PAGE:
Prime minister and presidential candidate of Ivory Coast HE Gon Coulibaly died after falling ill at a cabinet meeting in the presidential palace on Wednesday. In a statement, President Alassane Ouattara said the nation was in mourning over Coulibaly’s death on Wednesday afternoon, which occurred shortly after he attended a cabinet meeting in the Presidential Palace. He described the prime minister as his closest collaborator over a 30-year period.
Gon Coulibal, 61, had returned from France where he had been receiving treatment for a heart condition. He became unwell at a weekly cabinet meeting and was taken to hospital where he later passed away. President Alassane Ouattara said the country was in mourning and paid tribute to his “closest collaborator” in a statement published on Wednesday.
“I salute the memory of a statesman, of great loyalty, dedication and of love for the fatherland,” he added. Couilabl, who received a heart transplant in 2012, had been chosen as the ruling party’s candidate for the upcoming presidential election in October, after Mr Ouattara confirmed he would not seek a third term in office. His death is likely to set off a scramble for power within the ruling Rally of Houphouetists for Democracy and Peace (RHDP) party. There is no clear-cut replacement for him in an election widely considered a test of stability for the world’s top cocoa producer.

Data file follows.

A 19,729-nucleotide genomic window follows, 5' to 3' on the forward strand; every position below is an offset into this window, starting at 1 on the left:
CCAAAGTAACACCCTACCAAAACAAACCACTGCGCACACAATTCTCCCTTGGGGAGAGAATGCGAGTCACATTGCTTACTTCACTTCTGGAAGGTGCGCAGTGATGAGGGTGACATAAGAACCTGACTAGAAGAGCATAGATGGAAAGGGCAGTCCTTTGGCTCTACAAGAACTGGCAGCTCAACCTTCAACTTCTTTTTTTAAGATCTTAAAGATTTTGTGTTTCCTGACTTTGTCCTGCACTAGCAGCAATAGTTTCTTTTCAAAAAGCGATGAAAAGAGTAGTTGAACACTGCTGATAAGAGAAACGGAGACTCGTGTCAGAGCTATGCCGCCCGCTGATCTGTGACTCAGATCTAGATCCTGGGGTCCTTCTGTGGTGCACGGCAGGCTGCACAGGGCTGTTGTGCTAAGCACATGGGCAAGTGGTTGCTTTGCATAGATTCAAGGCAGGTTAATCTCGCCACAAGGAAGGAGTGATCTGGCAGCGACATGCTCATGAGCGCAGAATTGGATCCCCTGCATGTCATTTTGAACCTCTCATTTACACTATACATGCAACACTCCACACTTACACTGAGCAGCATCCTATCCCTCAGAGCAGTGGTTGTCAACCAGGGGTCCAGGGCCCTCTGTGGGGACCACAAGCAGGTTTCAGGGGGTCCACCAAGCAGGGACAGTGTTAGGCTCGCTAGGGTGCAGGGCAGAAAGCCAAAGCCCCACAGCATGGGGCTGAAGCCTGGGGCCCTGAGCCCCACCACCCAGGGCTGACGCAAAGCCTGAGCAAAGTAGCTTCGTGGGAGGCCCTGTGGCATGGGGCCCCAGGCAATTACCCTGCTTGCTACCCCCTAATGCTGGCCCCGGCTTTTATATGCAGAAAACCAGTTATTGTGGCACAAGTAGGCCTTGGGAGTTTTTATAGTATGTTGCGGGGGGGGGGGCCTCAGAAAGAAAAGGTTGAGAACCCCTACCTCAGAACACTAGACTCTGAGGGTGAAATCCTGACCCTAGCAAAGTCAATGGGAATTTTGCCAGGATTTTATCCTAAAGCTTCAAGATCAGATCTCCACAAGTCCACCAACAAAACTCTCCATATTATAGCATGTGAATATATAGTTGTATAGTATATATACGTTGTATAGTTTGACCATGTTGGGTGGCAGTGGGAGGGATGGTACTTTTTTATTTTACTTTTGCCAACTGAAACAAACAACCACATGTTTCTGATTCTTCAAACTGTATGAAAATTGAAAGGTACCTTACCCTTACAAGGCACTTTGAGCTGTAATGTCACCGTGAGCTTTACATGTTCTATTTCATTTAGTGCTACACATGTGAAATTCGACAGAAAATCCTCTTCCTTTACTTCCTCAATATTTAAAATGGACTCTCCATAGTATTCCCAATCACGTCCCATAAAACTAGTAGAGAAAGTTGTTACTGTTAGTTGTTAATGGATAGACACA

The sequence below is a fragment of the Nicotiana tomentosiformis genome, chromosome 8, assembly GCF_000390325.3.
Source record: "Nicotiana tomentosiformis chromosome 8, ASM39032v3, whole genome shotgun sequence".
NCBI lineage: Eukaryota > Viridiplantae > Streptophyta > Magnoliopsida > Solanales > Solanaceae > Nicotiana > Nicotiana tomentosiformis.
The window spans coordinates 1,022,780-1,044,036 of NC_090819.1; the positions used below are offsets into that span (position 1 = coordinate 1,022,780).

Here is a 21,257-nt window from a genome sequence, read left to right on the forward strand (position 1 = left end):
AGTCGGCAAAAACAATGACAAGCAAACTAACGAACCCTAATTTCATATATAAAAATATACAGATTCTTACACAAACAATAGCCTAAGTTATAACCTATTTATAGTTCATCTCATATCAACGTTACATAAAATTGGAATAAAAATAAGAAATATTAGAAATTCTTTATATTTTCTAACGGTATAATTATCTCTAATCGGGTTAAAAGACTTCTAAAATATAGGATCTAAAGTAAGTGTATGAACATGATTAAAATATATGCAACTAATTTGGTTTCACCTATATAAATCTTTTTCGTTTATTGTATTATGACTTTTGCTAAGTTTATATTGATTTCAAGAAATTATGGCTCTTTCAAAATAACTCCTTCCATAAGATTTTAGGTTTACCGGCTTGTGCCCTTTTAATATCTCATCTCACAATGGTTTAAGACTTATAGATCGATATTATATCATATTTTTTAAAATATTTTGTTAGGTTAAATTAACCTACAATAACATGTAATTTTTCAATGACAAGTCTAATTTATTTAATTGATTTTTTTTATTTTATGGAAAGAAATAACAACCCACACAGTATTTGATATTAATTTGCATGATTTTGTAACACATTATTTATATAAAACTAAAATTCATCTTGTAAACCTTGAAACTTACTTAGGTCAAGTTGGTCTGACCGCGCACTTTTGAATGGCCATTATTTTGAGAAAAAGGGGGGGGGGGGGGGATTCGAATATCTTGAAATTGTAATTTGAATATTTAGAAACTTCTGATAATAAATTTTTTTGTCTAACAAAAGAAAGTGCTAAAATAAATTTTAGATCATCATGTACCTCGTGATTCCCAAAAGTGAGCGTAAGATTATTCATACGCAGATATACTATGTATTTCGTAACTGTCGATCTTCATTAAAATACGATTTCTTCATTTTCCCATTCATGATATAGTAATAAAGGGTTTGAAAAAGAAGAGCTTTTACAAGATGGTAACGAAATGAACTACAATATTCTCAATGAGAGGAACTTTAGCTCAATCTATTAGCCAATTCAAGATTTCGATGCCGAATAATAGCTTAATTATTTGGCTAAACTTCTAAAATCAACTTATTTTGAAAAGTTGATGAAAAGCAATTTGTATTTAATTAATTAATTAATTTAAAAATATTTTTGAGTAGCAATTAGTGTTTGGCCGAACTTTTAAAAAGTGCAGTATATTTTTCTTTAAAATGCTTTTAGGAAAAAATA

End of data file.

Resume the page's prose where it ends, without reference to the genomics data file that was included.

Defence minister Hamed Bakayoko had served as interim prime minister while Gon Coulibaly was in France for two months for tests and rest. Ouattara had designated Gon Coulibaly as the RHDP candidate in March after announcing that he himself would not seek a third term. “It’s really a shame. He was well on his way to leading Ivory Coast as president,” said Bertin Malan, a resident in Abidjan’s Yopougon neighbourhood. Derided by critics as uncharismatic, Gon Coulibaly rode Ouattara’s coattails to the heights of Ivorian politics. Gon Coulibaly served as secretary-general of the presidency from 2012-17 before being appointed prime minister. He had also served as agriculture minister under Ouattara’s predecessor, Laurent Gbagbo.